Sack gardening (St. Lucas Institute Ghent / Willem Van Cotthem)

The construction of an interim vegetable garden on a former playground, to be transformed into new workplaces by the St. Luke Architecture School of Science & Arts, offered a group of motivated bachelor students of the course Interior Architecture a chance to accept the “green challenge”. Armed with shovels and rakes, potting soil and seeds, garden guides, sketch paper and a laptop, a paved, polluted and overgrown piece of the city was transformed into an outdoor studio where sun and rain determine the daily rhythm of life .

Thus, future interior designers could study how gardening and ‘a garden as a workshop’ can be integrated into their profession.

How to garden successfully in your own house?

The designing of this experimental garden as a house of weed and food (* HOW, House of Weed) was the first step. Taking stock of a collective inventory of the stored resources, both materials and knowledge of the students, was the basis for detailed zoning and designing the garden. Separate teams studied spatial aspects such as the greenhouse, the terrace, the vertical garden, the hanging gardens, the concrete surface, the flower field and the zoo.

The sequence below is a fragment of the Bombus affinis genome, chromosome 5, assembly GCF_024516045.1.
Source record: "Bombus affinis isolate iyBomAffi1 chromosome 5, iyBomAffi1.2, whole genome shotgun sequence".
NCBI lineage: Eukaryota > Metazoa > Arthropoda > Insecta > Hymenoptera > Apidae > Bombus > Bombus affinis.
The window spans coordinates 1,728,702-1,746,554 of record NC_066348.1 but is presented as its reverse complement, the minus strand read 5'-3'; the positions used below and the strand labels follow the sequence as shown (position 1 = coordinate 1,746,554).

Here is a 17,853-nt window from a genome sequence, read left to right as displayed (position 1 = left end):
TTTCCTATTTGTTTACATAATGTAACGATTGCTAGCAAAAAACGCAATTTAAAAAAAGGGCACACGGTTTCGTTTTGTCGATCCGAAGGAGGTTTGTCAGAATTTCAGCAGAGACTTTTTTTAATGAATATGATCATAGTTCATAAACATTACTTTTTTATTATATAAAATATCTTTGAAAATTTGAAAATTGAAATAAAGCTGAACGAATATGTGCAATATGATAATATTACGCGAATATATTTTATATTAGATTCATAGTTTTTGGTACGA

During the gardening activities and numerous confrontations with obstacles (soil too heavily roots and contaminated, weather too dry , too much shade, too little suspension points, not enough wood, radishes growing too slowly, escaping chickens, garden hoses too short, etc. ), the students developed an individual design-based research and a project-proposal, resulting from the HOW-experience.

Finally, the harvest will be shared: cooking together, eating together, partying together, … with students, neighbors, friends, helpers and members of the jury.

And with a wider audience through a weblog

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SACK GARDENING

Most of the plants can be grown in sacks filled with potting soil. Photos taken by students “HOW-WORKSHOP”.

2011 - Bags filled with potting soil and sown (Photo St. Lucas Institute Ghent - Belgium)
2011 - Seedlings growing in bags (Photo St. Lucas Institute Ghent - Belgium)
2011 - Turnips, raddishes, onions etc. can easily be grown in these bags (Photo St. Lucas Institute Ghent - Belgium)
2011 - Groups of bags with different vegetables form a nice little garden on concrete. Above : hanging flower pots. (Photo St. Lucas Institute Ghent - Belgium)

Published by

Willem Van Cotthem

Honorary Professor of Botany, University of Ghent (Belgium). Scientific Consultant for Desertification and Sustainable Development.